Information about this author at RePEc
NBER Working Papers and Publications
|February 2018||Team Formation and Performance: Evidence from Healthcare Referral Networks|
with Keith Marzilli Ericson, Kimberley H. Geissler, James B. Rebitzer: w24338
How does team structure affect productivity? We address this question with an application to healthcare by examining the teams that primary care physicians (PCPs) assemble when they refer patients to specialists. Our theoretical model analyzes how PCPs trade off costly coordination against beneficial specialization, predicting that coordination improves when PCPs concentrate their referrals within a smaller set of specialists. Empirically we find that patients of PCPs with concentrated referrals have lower healthcare costs. This effect exists for commercially insured and Medicare populations; is statistically and economically significant; and holds under identification strategies that account for unobserved patient and physician characteristics.
|January 2017||Causes and Consequences of Fragmented Care Delivery: Theory, Evidence, and Public Policy|
with Brigham Frandsen, James B. Rebitzer: w23078
Fragmented health care occurs when care is spread out across a large number of poorly coordinated providers. We analyze care fragmentation, an important source of inefficiency in the US healthcare system, by combining an economic model of regional practice styles with an empirical study of Medicare enrollees who move across regions. Roughly sixty percent of cross-regional variation in care fragmentation is independent of patients’ clinical needs or preferences for care. A one standard deviation increase in regional fragmentation is associated with a 10% increase in care utilization. We distinguish between two sources of care fragmentation: primary care fragmentation, where a patient’s care is split across many general practitioners, and specialty fragmentation, where a patient’s care is sp...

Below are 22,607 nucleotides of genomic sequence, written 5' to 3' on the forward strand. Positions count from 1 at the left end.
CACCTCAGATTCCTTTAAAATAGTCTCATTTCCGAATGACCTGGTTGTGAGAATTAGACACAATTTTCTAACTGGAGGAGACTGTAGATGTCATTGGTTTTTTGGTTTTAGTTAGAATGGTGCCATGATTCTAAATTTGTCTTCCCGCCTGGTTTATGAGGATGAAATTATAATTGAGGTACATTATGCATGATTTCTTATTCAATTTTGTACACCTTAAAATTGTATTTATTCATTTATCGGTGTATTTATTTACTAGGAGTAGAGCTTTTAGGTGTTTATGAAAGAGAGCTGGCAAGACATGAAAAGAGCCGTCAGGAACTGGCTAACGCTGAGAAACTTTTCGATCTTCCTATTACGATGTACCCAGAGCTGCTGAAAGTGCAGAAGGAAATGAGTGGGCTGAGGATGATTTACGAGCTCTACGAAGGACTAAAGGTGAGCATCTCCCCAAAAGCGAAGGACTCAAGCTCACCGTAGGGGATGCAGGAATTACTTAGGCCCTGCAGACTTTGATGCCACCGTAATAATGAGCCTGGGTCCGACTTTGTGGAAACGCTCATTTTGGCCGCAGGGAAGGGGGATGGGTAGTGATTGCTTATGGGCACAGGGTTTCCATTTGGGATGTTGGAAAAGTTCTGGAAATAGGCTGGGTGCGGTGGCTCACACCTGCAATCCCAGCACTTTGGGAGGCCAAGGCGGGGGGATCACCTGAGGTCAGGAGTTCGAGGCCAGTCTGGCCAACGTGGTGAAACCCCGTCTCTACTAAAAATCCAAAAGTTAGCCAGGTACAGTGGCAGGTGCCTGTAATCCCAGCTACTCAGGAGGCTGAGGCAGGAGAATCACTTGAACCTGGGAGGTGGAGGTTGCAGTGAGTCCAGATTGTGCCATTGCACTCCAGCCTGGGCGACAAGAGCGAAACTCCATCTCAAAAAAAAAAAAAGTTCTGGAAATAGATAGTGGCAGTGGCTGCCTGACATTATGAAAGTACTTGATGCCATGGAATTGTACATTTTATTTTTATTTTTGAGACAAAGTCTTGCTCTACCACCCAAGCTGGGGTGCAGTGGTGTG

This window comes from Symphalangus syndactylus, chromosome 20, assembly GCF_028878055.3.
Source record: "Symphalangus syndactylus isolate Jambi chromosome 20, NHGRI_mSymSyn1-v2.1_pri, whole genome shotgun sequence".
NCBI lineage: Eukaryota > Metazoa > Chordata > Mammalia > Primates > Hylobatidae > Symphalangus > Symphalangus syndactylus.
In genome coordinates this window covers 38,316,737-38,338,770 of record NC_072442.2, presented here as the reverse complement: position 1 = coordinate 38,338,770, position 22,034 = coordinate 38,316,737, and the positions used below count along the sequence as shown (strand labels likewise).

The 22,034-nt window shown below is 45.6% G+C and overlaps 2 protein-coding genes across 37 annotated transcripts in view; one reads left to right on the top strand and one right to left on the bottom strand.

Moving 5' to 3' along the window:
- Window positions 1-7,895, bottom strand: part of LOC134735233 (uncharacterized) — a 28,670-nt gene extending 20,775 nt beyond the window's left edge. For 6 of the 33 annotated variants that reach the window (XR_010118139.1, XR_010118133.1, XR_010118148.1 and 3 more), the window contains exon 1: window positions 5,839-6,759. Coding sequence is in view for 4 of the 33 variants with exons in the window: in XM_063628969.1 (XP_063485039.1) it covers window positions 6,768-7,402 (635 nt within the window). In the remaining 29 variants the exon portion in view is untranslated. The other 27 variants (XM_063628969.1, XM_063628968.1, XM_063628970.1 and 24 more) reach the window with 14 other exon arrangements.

|January 2015||The Local Influence of Pioneer Investigators on Technology Adoption: Evidence from New Cancer Drugs|
with David Molitor: w20878
Local opinion leaders may play a key role in easing information frictions associated with technology adoption. This paper analyzes the influence of physician investigators who lead clinical trials for new cancer drugs. By comparing diffusion patterns across 21 new cancer drugs, we separate correlated regional demand for new technology from information spillovers. Patients in the lead investigator's region are initially 36% more likely to receive the new drug, but utilization converges within four years. We also find that “superstar ” physician authors, measured by trial role or citation history, have broader influence than less prominent authors.
Published: Leila Agha & David Molitor, 2018. "The Local Influence of Pioneer Investigators on Technology Adoption: Evidence from New Cancer Drugs," The Review of Economics and Statistics, vol 100(1), pages 29-44.
|March 2014||Negative Tests and the Efficiency of Medical Care: What Determines Heterogeneity in Imaging Behavior?|
with Jason Abaluck, Christopher Kabrhel, Ali Raja, Arjun Venkatesh: w19956
We develop a model of the efficiency of medical testing based on rates of negative CT scans for pulmonary embolism. The model is estimated using a 20% sample of Medicare claims from 2000- 2009. We document enormous across-doctor heterogeneity in testing decisions conditional on patient risk and show it explains the negative relationship between physicians' testing frequencies and test yields. Physicians in high spending regions test more low-risk patients. Under calibration assumptions, 84% of doctors test even when costs exceed expected benefits. Furthermore, doctors do not apply observables to target testing to the highest risk patients, substantially reducing simulated test yields.
Published: Abaluck, Jason, Leila Agha, Chris Kabrhel, Ali Raja, and Arjun Venkatesh. 2016. "The Determinants of Productivity in Medical Testing: Intensity and Allocation of Care." American Economic Review, 106 (12): 3730-64.